I feel a storm brewing…and it’s not going to be a short one.
We have BC paramedics being forced back to work by a government minister so unscrupulous that he would sell off surgery spots – most likely in violation of the Canada Health Act – while thousands off people are waiting for surgery and treatment.
We have BC steelworkers who are angered by the provinces decision to award the BC place retractable roof contract to an out of province firm.
We have health care workers who are screaming at the latest move by Fraser Health to cut back even more services and staff, putting both patients and staff at risk.
And whatever you do, don’t forget about the HandyDart employees who are currently on strike in a labour dispute with their employer, MVT Canadian Bus Inc. – a subsidiary of MV Transportation Inc.
I received a letter from a HandyDart worker last night, who has given me permission to publish it, and I think that these workers deserve some credit. Driving a HandyDart bus is not like driving a regular bus. The patients are often very ill, infirm, disabled or otherwise unable to use the regular transit system to get to treatments or appointments. As such, the passengers require a lot of special care and treatment,not only with loading and unloading, but with timeliness of pick-up and drop-offs. The decision to strike was not made lightly because of these customers, but at the same time, the workers must stand up for their positions.
Here is what one employee has to say:
I am a HandyDART employee. I have almost 15 years invested in helping keeping the clients moving. I have been a driver, a trainer, a booking clerk and a scheduler. Each job requires hard work and dedication to helping with the transportation needs of the clients.
We were happy in our work and the clients were happy with HandyDART until MVT came to Canada. Ever since MVT took over, the service has gone downhill.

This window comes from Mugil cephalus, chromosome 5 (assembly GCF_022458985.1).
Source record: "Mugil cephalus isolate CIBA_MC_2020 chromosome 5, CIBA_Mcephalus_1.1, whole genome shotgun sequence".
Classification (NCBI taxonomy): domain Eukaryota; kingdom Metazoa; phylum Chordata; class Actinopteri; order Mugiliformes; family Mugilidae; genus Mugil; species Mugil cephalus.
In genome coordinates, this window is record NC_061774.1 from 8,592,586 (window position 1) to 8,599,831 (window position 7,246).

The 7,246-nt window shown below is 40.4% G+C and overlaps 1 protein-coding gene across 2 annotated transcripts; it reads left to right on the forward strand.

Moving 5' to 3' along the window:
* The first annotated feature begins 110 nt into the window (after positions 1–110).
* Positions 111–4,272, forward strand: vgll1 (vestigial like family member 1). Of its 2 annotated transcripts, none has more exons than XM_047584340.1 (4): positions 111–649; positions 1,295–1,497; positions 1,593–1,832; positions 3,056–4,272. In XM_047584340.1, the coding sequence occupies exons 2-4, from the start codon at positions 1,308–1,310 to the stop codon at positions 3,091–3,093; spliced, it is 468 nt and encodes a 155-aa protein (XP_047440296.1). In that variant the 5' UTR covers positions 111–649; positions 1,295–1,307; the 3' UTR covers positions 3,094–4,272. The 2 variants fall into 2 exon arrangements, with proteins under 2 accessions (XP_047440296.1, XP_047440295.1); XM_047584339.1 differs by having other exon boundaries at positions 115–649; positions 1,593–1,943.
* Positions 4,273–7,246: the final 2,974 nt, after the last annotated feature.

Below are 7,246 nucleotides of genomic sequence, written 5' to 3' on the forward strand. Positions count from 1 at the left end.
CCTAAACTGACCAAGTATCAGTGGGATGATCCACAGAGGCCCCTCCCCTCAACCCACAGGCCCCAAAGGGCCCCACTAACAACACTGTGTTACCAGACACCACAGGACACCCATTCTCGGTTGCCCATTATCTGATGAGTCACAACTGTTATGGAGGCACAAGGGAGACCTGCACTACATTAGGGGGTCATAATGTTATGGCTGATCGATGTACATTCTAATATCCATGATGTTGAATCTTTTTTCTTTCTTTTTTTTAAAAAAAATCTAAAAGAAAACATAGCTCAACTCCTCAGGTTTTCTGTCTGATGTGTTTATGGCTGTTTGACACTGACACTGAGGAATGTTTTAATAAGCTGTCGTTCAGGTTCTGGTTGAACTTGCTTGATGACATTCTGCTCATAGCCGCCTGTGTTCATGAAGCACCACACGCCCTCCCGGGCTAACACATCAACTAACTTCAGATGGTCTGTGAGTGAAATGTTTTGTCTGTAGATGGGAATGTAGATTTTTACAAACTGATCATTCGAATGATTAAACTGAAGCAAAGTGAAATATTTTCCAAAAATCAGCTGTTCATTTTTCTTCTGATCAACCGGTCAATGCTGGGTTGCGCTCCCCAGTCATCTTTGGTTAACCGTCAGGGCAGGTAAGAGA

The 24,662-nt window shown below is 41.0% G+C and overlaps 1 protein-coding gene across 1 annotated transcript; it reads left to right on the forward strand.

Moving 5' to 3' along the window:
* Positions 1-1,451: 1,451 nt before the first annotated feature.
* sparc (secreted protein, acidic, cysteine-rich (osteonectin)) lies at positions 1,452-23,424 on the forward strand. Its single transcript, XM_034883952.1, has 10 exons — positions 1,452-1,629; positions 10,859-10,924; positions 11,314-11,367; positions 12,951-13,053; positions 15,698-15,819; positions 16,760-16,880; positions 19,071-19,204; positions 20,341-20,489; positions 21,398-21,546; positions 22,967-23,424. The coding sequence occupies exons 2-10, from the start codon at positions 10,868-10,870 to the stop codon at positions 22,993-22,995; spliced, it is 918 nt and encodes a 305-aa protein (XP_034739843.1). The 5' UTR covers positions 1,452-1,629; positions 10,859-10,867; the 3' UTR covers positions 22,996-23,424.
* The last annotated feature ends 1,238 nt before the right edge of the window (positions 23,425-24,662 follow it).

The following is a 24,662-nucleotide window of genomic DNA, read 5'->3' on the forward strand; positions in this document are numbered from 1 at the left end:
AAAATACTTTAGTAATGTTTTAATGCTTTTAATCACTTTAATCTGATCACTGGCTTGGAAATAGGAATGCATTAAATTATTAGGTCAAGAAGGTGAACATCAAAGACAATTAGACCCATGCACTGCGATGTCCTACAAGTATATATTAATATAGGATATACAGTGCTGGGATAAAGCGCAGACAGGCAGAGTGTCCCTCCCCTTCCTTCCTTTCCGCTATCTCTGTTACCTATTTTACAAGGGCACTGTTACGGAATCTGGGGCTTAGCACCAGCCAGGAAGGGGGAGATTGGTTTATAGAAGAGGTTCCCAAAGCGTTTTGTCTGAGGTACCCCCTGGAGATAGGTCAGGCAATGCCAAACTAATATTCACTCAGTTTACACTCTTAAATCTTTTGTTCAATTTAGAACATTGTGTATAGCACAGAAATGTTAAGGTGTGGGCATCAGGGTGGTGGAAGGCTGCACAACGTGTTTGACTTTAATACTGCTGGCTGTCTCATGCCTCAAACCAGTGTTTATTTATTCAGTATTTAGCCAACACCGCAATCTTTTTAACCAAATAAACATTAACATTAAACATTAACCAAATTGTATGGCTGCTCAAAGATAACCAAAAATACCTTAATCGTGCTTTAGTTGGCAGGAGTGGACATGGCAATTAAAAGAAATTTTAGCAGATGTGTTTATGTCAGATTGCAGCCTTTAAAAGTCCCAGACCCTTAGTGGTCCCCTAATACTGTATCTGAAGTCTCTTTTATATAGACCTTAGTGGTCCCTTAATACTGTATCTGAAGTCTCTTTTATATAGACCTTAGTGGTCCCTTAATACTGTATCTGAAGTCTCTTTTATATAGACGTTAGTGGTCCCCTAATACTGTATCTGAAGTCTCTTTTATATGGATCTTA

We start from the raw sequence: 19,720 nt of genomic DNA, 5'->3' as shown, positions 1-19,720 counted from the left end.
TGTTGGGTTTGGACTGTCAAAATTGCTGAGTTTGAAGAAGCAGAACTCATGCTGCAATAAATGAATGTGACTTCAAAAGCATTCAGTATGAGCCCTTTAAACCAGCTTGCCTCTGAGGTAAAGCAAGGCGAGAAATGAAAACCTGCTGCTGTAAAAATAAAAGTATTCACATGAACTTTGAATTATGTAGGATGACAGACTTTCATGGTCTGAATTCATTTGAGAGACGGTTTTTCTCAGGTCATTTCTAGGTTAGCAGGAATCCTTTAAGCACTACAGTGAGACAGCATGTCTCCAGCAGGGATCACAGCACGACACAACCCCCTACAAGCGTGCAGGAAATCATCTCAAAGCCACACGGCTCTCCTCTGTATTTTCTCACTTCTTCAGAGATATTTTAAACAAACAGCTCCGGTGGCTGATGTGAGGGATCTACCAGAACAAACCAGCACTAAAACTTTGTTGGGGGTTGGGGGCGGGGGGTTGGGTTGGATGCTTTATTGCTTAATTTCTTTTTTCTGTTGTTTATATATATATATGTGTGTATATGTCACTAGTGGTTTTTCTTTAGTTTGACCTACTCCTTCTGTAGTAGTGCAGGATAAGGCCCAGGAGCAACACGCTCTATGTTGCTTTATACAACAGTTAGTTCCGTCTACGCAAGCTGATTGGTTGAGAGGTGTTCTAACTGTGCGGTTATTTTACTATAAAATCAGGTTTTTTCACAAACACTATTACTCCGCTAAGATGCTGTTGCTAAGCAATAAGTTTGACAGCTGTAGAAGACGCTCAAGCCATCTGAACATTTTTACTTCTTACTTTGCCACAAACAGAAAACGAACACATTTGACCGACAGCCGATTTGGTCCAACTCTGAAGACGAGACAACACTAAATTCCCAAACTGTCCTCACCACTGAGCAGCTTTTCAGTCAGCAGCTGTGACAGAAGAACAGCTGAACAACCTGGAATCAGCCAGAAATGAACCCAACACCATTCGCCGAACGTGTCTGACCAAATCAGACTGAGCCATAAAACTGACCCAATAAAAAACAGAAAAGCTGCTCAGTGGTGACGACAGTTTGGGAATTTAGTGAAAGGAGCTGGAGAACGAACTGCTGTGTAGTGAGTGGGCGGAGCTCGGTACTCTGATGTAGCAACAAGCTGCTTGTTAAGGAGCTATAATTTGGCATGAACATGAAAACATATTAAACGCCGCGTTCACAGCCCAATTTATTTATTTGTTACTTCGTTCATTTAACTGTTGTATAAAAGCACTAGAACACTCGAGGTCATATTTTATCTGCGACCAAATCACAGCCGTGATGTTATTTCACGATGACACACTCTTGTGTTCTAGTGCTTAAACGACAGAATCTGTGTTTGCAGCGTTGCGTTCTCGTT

The unrealistic expectations of MVT have created a system that is constantly running late, having passengers on board for far too long and often getting clients late to their appointments.
The seamless system they promised still has many passengers having to deal with transfers and being forced to travel at times they don’t want.
MVT wants to contract out my job. MVT doesn’t want to guarantee I will get full time hours, even though I am a full time permanent employee.
MVT does not want us to have a pension plan.
MVT is trying to make money off the backs of Canadian taxpayers while at the same time trying to take away the livelihood of some Canadian workers.
HandyDART is a taxpayer-funded custom public transportation system.
MVT is an American for Profit Company….where do you think Canadian tax dollars are going? The USA; that’s where.
We need a swift resolution to the labour dispute so that our clients can resume going to their programs and appointments and the workers can get back to doing the jobs they love.
MVT seems determined to squeeze every penny from the Canadians they can at the expense of you and me, the Canadian tax payer, HandyDART rider and HandyDART worker.
The workers are not the perpetrators of the current situation. We are fighting to keep our jobs, keep our benefits, resume a pension plan that MVT took away, and earn a living wage.
We need the public to put pressure on TransLink to find a resolution to this problem. TransLink decided to award community a based service to an American company who has no interest in you, me or the community in which we live.
Their only interests are statistics and money.
Please. Help us to help you.
Clearly, there is a lot of discontent among many BC workers. Lay-offs, lack of job security, low pay… the list goes on. Non-unionized workers are having to slog it out as well, with hundreds of applicants all slogging it out for the same $8.00 an hour job. The people can only take so much heat before the pot boils over, and I’ve heard more than a few suggestions of a general strike. I’ve heard other suggestions of boycotting companies and businesses that support the Liberal government.
Throughout all of this, one thing is clear to me.
The people are speaking. Loudly.
The question is – Will the government listen?
7 thoughts on “HandyDart dispute adds to growing discontent in the BC labour force”